Your homeschool senior year is here. Whether this is a time of excitement for your student or terror for you as a parent, there’s no need to worry. This checklist has everything you need to prepare for college during your student’s senior year.
Summer Before Your Senior Year
☐ Review state graduation requirements one more time, and do a senior credit check.
You’ve probably been over these requirements multiple times, but it doesn’t hurt to check one more time. Review the graduation requirements for your state so you don’t miss any final or overlooked classes your student needs in their senior year. Also, check the number of credits your student has earned in high school to make sure they have enough to graduate.
☐ Check the requirements of the college(s) your student is looking to attend.
Call the admissions office or verify online the requirements for the school or program your student wants to attend. Beyond knowing what it takes to get in, also know what it takes to graduate. Are four years of foreign language required? Take an extra year in high school to work toward the college graduation requirement so you’re better prepared for your college experience.
☐ Take at least two ACTs or SATs this fall.
Choose from the upcoming test dates and decide what fits best with your academics and activities. Colleges only consider the highest score and won’t care how many times you take the test. For many colleges, December is the last test date they will consider for scholarships and admission.
Fall of Senior Year
☐ Finalize your college list.
Determine your top criteria and schedule any final college visits. Ask lots of good questions at every school you visit. Typically we recommend applying to at least two in-state public universities, two private schools, two in-state state colleges, and one community college: a formula that should guarantee you’ll have affordable options and can provide competition for financial aid.
☐ Start writing college essays and asking for recommendation letters.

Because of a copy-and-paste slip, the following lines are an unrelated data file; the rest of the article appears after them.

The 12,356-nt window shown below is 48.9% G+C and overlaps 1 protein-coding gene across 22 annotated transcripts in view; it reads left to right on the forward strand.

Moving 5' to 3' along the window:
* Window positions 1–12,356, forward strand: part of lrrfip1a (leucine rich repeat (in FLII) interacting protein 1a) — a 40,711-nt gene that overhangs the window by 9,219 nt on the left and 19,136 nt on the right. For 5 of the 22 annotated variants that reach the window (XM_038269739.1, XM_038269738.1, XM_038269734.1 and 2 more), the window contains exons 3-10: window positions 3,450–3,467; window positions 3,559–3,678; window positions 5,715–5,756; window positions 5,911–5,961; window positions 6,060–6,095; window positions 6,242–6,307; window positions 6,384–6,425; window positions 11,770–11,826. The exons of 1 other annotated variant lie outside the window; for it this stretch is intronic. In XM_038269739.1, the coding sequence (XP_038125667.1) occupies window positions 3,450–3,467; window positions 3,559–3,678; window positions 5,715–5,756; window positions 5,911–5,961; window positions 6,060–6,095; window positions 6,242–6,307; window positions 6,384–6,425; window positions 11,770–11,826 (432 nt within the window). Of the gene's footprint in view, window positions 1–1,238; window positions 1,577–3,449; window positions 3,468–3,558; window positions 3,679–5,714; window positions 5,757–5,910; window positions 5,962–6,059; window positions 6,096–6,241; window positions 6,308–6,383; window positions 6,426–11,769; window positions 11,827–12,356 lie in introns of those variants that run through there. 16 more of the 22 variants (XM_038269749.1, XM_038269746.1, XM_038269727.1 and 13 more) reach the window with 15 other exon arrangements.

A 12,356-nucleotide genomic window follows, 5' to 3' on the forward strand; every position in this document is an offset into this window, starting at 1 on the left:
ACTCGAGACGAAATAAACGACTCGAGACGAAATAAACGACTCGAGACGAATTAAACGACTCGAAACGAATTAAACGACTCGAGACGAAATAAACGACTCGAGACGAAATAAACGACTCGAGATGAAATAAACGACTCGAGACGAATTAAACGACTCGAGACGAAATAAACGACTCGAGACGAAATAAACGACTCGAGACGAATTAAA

Don’t wait until the last minute to write essays or ask for recommendations, if your college choices require them. For recommendation letters, look for people who can speak to your academic success, extracurricular activities, or your leadership skills. If you took classes at a local high school or college, or co-op classes with someone other than a parent, these individuals can be great candidates to ask for recommendations.
☐ Market your extracurricular skill in a 90-second video.
Showcase your skill and send it with your resume in an email to coaches or department directors at the colleges that interest you. Choose one where you can pursue your primary extracurricular passion.
☐ Start early on your applications for colleges.
Narrow down your list of colleges your student wants to apply to and get applications in as early as you can. This allows for the best possible chance at scholarships.
Winter of Senior Year
☐ Send updated transcripts to colleges where you have open applications.
If you’ve already submitted applications, make sure you send those colleges updated transcripts with your fall courses and grades.
Spring of Senior Year
☐ Register for summer camps and programs that match your interests.
Summer experiences should be fun but purposeful: mission trips, community service, volunteer options, academic camps, or internships.
☐ Learn how to decipher and compare your financial aid offers.
Don’t leave money on the table. Negotiate financial aid and find the best offer to graduate from college with minimal debt and on-time.
☐ Make your decision and complete all enrollment paperwork.
Ensure all deposits are submitted, and schedule an orientation at your new school. Earlier dates generally mean better course selection!
☐ Upload final transcripts and send them to final college choices!
Summer after Senior Year
☐ If you’re headed to community college, start right after high school graduation.
Get started before poor summer habits set in. The sooner you start, the sooner you graduate and start the next chapter of your life!
Start checking items off the list and you’re on your way to finding your student’s best-fit college at the lowest cost.
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